TRANSPORT

Spanish train driver leaves 109 passengers stranded at end of shift

Rail service operator launches a probe, but union says he simply followed safety laws

Osorno train station, where an Alvia driver walked away on Tuesday night.
Osorno train station, where an Alvia driver walked away on Tuesday night.

Spanish authorities are investigating why a train driver left 109 passengers stranded on Tuesday night halfway between Santander and Madrid.

The Alvia train made a stop at Osorno station, in Palencia province, and the driver simply walked away alleging that he had already “exceeded” his regular working hours, Civil Guard sources told EL PAÍS.

A train driver, just like a bus driver or a pilot, cannot exceed the maximum amount of hours allowed. He was observing the law

Union spokesman

Renfe, Spain’s rail service operator, has launched an investigation into the case, which it termed “unusual.” The train drivers’ union said the move had nothing to do with labor demands, and that the employee acted “to ensure safety.”

“A train driver, just like a bus driver or a pilot, cannot exceed the maximum amount of hours allowed. He was observing the law,” said a union representative.

Renfe has apologized to the 109 passengers who spent two hours at Osorno station in the middle of the night. The train left Santander at 7pm and was scheduled to arrive in Madrid at 11.37pm. But at 9.15pm, the driver stopped the engine and walked away.

“We apologize for the delay and for any inconvenience this may have caused, and remind passengers that they are entitled to a full refund,” a company representative told EL PAÍS.

The train driver was at the helm of an Alvia train.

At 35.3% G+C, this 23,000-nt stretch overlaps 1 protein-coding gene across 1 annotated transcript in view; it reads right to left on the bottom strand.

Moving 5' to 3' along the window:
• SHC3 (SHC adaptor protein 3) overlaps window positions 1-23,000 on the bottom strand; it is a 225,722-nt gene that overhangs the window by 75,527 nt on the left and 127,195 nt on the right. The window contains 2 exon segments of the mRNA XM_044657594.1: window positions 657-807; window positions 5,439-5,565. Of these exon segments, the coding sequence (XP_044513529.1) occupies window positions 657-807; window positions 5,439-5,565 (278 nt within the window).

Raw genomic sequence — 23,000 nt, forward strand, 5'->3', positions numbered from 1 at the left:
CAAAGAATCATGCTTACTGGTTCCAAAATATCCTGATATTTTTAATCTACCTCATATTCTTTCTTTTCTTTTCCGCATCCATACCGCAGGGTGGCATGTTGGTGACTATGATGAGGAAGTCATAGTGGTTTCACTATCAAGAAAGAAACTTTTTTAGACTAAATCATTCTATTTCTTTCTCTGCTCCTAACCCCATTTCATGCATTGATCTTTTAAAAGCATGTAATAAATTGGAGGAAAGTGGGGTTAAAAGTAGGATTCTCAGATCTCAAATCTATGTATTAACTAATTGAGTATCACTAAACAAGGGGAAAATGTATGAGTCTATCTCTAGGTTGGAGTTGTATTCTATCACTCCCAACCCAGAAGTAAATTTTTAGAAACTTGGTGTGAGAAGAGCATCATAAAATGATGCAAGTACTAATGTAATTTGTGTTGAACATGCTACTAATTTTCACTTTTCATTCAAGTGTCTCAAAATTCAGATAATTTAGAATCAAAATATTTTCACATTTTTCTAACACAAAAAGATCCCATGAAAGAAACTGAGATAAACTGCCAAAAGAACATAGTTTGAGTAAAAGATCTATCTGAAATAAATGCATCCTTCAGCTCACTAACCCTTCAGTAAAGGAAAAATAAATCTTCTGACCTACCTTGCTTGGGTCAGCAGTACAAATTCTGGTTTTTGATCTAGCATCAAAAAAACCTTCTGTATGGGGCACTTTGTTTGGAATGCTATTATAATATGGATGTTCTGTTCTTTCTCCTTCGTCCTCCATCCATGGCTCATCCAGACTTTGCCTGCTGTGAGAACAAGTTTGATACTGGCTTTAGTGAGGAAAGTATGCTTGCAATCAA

The train driver was at the helm of an Alvia train.Nacho Gómez

A spokesman for the Civil Guard, which took the driver in for questioning, said that the latter “stated that his working day was over and that there was no replacement.”

A loudspeaker announcement initially told passengers that the unscheduled delay was caused by technical problems, but travelers were later told that it was due to the driver’s absence.”

“They told us that the driver decided to stop because his working day had ended and he didn’t want to risk an accident for putting in too many hours,” a passenger told the local newspaper Diario Montañés.

Union sources said that the driver was unlikely to be fined, as all he did was follow the law that says train drivers cannot be on the job for more than five-and-a-half hours. He had also alerted the management center to the fact that he would be needing a replacement, but nobody showed up.

A train derailed in Galicia on Friday of last week, killing four people and injuring dozens. The preliminary investigation suggests that the driver was going too fast around a bend. On July 24, 2013, a high-speed train crashed near Santiago de Compostela, causing 79 deaths in what became Spain’s worst rail crash in 40 years.

English version by Susana Urra.

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